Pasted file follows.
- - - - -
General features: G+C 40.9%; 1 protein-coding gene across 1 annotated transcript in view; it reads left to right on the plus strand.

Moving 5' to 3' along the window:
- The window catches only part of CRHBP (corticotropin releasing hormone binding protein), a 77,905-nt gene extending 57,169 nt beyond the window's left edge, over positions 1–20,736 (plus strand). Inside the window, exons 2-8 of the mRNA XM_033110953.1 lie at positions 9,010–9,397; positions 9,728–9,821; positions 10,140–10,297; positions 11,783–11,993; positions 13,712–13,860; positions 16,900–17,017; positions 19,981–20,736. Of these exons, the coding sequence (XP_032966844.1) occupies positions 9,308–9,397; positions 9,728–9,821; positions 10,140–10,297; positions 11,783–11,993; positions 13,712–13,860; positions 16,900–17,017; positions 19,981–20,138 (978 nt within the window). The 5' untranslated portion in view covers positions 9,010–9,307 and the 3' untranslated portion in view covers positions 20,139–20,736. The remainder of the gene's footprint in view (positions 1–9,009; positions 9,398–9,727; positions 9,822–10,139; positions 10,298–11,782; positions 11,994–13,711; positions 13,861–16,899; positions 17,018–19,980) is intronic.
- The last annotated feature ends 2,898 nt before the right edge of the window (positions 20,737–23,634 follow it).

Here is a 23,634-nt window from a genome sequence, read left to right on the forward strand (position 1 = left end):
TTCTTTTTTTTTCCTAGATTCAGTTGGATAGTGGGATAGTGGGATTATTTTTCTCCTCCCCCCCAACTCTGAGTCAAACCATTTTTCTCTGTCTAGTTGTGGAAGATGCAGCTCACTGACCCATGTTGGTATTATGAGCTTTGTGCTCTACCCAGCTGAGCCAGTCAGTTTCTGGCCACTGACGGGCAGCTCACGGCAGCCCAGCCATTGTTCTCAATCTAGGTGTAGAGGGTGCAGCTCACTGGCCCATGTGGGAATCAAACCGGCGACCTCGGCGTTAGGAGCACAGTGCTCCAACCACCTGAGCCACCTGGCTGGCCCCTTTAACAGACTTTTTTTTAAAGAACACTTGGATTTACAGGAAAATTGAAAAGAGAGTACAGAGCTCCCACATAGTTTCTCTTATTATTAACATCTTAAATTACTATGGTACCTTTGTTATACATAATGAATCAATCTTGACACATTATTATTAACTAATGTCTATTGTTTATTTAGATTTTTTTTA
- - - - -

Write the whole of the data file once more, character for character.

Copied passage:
General features: G+C 40.9%; 1 protein-coding gene across 1 annotated transcript in view; it reads left to right on the plus strand.

Moving 5' to 3' along the window:
- The window catches only part of CRHBP (corticotropin releasing hormone binding protein), a 77,905-nt gene extending 57,169 nt beyond the window's left edge, over positions 1–20,736 (plus strand). Inside the window, exons 2-8 of the mRNA XM_033110953.1 lie at positions 9,010–9,397; positions 9,728–9,821; positions 10,140–10,297; positions 11,783–11,993; positions 13,712–13,860; positions 16,900–17,017; positions 19,981–20,736. Of these exons, the coding sequence (XP_032966844.1) occupies positions 9,308–9,397; positions 9,728–9,821; positions 10,140–10,297; positions 11,783–11,993; positions 13,712–13,860; positions 16,900–17,017; positions 19,981–20,138 (978 nt within the window). The 5' untranslated portion in view covers positions 9,010–9,307 and the 3' untranslated portion in view covers positions 20,139–20,736. The remainder of the gene's footprint in view (positions 1–9,009; positions 9,398–9,727; positions 9,822–10,139; positions 10,298–11,782; positions 11,994–13,711; positions 13,861–16,899; positions 17,018–19,980) is intronic.
- The last annotated feature ends 2,898 nt before the right edge of the window (positions 20,737–23,634 follow it).

Here is a 23,634-nt window from a genome sequence, read left to right on the forward strand (position 1 = left end):
TTCTTTTTTTTTCCTAGATTCAGTTGGATAGTGGGATAGTGGGATTATTTTTCTCCTCCCCCCCAACTCTGAGTCAAACCATTTTTCTCTGTCTAGTTGTGGAAGATGCAGCTCACTGACCCATGTTGGTATTATGAGCTTTGTGCTCTACCCAGCTGAGCCAGTCAGTTTCTGGCCACTGACGGGCAGCTCACGGCAGCCCAGCCATTGTTCTCAATCTAGGTGTAGAGGGTGCAGCTCACTGGCCCATGTGGGAATCAAACCGGCGACCTCGGCGTTAGGAGCACAGTGCTCCAACCACCTGAGCCACCTGGCTGGCCCCTTTAACAGACTTTTTTTTAAAGAACACTTGGATTTACAGGAAAATTGAAAAGAGAGTACAGAGCTCCCACATAGTTTCTCTTATTATTAACATCTTAAATTACTATGGTACCTTTGTTATACATAATGAATCAATCTTGACACATTATTATTAACTAATGTCTATTGTTTATTTAGATTTTTTTTA